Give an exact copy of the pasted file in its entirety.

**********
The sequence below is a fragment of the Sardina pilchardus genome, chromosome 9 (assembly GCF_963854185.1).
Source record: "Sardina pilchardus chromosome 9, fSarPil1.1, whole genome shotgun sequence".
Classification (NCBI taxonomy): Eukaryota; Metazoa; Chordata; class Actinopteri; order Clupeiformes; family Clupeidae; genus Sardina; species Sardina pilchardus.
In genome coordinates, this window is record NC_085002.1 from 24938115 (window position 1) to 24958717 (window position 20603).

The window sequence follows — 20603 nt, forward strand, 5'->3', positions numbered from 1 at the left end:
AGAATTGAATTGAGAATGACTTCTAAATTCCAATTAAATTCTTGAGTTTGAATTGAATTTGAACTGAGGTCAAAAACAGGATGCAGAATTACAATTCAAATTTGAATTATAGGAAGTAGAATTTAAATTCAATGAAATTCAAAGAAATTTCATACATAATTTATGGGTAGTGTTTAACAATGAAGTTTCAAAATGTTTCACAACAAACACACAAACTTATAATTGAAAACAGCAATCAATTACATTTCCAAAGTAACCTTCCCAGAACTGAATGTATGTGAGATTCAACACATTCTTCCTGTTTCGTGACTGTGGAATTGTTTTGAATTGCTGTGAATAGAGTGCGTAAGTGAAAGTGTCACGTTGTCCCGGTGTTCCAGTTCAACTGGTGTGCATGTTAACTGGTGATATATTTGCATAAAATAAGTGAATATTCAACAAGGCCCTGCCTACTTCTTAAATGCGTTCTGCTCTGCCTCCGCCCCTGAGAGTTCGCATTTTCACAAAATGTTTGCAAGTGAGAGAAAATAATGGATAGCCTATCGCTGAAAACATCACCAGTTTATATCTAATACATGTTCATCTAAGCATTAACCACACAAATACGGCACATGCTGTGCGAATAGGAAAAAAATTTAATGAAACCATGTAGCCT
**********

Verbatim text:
The sequence below is a fragment of the Sardina pilchardus genome, chromosome 9 (assembly GCF_963854185.1).
Source record: "Sardina pilchardus chromosome 9, fSarPil1.1, whole genome shotgun sequence".
Classification (NCBI taxonomy): Eukaryota; Metazoa; Chordata; class Actinopteri; order Clupeiformes; family Clupeidae; genus Sardina; species Sardina pilchardus.
In genome coordinates, this window is record NC_085002.1 from 24938115 (window position 1) to 24958717 (window position 20603).

The window sequence follows — 20603 nt, forward strand, 5'->3', positions numbered from 1 at the left end:
AGAATTGAATTGAGAATGACTTCTAAATTCCAATTAAATTCTTGAGTTTGAATTGAATTTGAACTGAGGTCAAAAACAGGATGCAGAATTACAATTCAAATTTGAATTATAGGAAGTAGAATTTAAATTCAATGAAATTCAAAGAAATTTCATACATAATTTATGGGTAGTGTTTAACAATGAAGTTTCAAAATGTTTCACAACAAACACACAAACTTATAATTGAAAACAGCAATCAATTACATTTCCAAAGTAACCTTCCCAGAACTGAATGTATGTGAGATTCAACACATTCTTCCTGTTTCGTGACTGTGGAATTGTTTTGAATTGCTGTGAATAGAGTGCGTAAGTGAAAGTGTCACGTTGTCCCGGTGTTCCAGTTCAACTGGTGTGCATGTTAACTGGTGATATATTTGCATAAAATAAGTGAATATTCAACAAGGCCCTGCCTACTTCTTAAATGCGTTCTGCTCTGCCTCCGCCCCTGAGAGTTCGCATTTTCACAAAATGTTTGCAAGTGAGAGAAAATAATGGATAGCCTATCGCTGAAAACATCACCAGTTTATATCTAATACATGTTCATCTAAGCATTAACCACACAAATACGGCACATGCTGTGCGAATAGGAAAAAAATTTAATGAAACCATGTAGCCT